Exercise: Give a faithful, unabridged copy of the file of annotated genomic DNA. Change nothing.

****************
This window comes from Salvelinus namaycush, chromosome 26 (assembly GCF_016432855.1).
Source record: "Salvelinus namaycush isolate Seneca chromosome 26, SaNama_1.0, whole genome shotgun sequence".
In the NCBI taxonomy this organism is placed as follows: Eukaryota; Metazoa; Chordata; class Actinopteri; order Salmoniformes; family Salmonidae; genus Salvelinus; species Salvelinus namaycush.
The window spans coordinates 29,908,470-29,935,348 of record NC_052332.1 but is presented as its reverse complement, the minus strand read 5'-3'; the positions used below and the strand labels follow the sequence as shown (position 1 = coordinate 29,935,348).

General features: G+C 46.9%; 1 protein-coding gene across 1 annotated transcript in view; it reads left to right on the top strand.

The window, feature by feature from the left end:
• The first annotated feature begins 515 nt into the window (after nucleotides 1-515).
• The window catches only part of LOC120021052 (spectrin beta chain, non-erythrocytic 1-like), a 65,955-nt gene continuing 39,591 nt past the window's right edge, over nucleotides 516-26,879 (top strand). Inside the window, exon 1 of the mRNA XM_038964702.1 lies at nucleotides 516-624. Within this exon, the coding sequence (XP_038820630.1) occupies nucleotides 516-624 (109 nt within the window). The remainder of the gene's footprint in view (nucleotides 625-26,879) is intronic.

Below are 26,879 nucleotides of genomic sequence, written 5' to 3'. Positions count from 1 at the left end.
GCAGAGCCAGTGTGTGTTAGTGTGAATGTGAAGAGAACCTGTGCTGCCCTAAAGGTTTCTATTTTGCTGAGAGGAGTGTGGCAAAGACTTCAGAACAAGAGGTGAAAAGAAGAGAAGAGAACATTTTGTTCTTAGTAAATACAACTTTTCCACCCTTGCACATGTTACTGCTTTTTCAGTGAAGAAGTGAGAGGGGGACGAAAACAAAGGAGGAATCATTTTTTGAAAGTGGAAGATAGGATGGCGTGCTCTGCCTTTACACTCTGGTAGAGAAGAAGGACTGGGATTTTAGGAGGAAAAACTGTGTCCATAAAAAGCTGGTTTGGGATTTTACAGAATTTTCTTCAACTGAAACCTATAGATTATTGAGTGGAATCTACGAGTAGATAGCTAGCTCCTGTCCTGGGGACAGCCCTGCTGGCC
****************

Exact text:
This window comes from Salvelinus namaycush, chromosome 26 (assembly GCF_016432855.1).
Source record: "Salvelinus namaycush isolate Seneca chromosome 26, SaNama_1.0, whole genome shotgun sequence".
In the NCBI taxonomy this organism is placed as follows: Eukaryota; Metazoa; Chordata; class Actinopteri; order Salmoniformes; family Salmonidae; genus Salvelinus; species Salvelinus namaycush.
The window spans coordinates 29,908,470-29,935,348 of record NC_052332.1 but is presented as its reverse complement, the minus strand read 5'-3'; the positions used below and the strand labels follow the sequence as shown (position 1 = coordinate 29,935,348).

General features: G+C 46.9%; 1 protein-coding gene across 1 annotated transcript in view; it reads left to right on the top strand.

The window, feature by feature from the left end:
• The first annotated feature begins 515 nt into the window (after nucleotides 1-515).
• The window catches only part of LOC120021052 (spectrin beta chain, non-erythrocytic 1-like), a 65,955-nt gene continuing 39,591 nt past the window's right edge, over nucleotides 516-26,879 (top strand). Inside the window, exon 1 of the mRNA XM_038964702.1 lies at nucleotides 516-624. Within this exon, the coding sequence (XP_038820630.1) occupies nucleotides 516-624 (109 nt within the window). The remainder of the gene's footprint in view (nucleotides 625-26,879) is intronic.

Below are 26,879 nucleotides of genomic sequence, written 5' to 3'. Positions count from 1 at the left end.
GCAGAGCCAGTGTGTGTTAGTGTGAATGTGAAGAGAACCTGTGCTGCCCTAAAGGTTTCTATTTTGCTGAGAGGAGTGTGGCAAAGACTTCAGAACAAGAGGTGAAAAGAAGAGAAGAGAACATTTTGTTCTTAGTAAATACAACTTTTCCACCCTTGCACATGTTACTGCTTTTTCAGTGAAGAAGTGAGAGGGGGACGAAAACAAAGGAGGAATCATTTTTTGAAAGTGGAAGATAGGATGGCGTGCTCTGCCTTTACACTCTGGTAGAGAAGAAGGACTGGGATTTTAGGAGGAAAAACTGTGTCCATAAAAAGCTGGTTTGGGATTTTACAGAATTTTCTTCAACTGAAACCTATAGATTATTGAGTGGAATCTACGAGTAGATAGCTAGCTCCTGTCCTGGGGACAGCCCTGCTGGCC